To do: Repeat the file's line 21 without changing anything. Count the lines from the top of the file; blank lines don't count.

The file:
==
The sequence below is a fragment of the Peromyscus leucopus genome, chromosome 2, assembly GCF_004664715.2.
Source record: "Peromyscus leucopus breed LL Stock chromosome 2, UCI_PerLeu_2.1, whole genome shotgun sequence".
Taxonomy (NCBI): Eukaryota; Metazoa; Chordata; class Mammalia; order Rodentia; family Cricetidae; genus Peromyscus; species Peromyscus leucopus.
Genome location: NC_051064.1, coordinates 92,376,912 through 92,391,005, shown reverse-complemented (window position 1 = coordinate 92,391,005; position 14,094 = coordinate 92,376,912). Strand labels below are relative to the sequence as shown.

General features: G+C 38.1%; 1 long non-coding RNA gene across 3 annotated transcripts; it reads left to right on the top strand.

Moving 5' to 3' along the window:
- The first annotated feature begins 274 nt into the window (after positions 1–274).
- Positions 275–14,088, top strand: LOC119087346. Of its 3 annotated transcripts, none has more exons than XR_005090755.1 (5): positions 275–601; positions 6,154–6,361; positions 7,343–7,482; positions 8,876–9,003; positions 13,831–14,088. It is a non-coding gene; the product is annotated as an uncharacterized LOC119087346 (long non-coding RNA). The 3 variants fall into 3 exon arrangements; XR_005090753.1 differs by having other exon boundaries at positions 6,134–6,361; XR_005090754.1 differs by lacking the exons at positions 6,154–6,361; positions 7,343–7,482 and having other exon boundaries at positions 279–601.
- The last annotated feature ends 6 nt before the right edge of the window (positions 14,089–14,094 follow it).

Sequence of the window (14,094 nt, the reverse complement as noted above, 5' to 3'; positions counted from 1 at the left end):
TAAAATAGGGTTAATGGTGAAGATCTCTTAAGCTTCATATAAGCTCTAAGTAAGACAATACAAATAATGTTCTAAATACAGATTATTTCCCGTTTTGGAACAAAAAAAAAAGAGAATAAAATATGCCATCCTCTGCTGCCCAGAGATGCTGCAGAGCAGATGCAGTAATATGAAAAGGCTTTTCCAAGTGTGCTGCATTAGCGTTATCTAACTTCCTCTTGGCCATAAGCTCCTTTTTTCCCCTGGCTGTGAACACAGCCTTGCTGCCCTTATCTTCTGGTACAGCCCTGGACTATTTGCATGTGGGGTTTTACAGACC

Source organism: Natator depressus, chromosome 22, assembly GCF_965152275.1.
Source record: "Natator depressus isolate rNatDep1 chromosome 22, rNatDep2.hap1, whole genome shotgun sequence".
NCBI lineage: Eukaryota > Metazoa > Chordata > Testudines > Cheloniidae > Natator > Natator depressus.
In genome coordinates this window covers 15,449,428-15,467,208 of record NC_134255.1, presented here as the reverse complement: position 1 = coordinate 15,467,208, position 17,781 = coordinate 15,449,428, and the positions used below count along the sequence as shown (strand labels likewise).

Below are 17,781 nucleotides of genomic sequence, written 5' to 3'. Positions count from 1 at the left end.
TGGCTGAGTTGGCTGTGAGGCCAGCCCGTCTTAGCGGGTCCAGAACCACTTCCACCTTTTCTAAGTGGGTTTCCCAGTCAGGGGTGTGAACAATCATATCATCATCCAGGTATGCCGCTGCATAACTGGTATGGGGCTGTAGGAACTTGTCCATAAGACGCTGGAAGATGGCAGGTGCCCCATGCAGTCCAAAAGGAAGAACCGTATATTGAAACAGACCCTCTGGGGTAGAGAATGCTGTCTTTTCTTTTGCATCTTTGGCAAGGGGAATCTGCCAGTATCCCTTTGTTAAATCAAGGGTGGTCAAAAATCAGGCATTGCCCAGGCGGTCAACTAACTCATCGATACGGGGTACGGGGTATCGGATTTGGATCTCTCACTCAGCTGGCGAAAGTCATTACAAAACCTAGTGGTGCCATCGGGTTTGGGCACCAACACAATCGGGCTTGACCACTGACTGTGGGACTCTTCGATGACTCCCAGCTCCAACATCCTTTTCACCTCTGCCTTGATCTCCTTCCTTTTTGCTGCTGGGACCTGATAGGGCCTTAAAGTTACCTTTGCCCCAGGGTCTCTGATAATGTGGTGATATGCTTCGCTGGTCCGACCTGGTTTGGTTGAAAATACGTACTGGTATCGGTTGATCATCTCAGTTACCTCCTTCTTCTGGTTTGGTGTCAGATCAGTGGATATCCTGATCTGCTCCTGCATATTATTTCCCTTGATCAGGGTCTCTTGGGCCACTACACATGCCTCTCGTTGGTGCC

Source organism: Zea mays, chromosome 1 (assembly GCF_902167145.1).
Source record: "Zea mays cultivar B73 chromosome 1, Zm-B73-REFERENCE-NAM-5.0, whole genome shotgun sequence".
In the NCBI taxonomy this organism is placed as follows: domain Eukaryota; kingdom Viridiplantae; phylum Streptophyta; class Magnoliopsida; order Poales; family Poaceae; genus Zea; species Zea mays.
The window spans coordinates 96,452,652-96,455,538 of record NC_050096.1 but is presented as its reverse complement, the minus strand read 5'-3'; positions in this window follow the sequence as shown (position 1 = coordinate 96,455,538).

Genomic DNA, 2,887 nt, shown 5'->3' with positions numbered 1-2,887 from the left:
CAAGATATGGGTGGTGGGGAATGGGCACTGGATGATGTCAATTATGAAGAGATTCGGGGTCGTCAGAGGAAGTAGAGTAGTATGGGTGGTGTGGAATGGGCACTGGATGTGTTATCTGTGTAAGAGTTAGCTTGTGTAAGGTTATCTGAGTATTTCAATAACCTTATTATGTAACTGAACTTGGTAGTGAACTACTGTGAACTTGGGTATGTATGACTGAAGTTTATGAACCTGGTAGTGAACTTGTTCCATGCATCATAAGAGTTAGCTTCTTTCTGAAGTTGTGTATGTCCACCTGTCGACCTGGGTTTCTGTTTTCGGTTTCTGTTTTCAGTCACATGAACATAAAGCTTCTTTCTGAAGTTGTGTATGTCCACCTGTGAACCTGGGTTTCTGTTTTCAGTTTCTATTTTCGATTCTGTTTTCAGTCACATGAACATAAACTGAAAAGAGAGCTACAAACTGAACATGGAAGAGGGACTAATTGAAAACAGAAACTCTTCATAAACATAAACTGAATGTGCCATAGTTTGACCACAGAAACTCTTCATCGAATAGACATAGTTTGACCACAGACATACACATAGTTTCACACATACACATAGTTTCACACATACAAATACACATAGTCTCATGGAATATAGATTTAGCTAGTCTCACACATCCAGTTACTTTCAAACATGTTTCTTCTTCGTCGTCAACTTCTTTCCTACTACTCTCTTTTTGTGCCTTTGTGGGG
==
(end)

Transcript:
The window spans coordinates 96,452,652-96,455,538 of record NC_050096.1 but is presented as its reverse complement, the minus strand read 5'-3'; positions in this window follow the sequence as shown (position 1 = coordinate 96,455,538).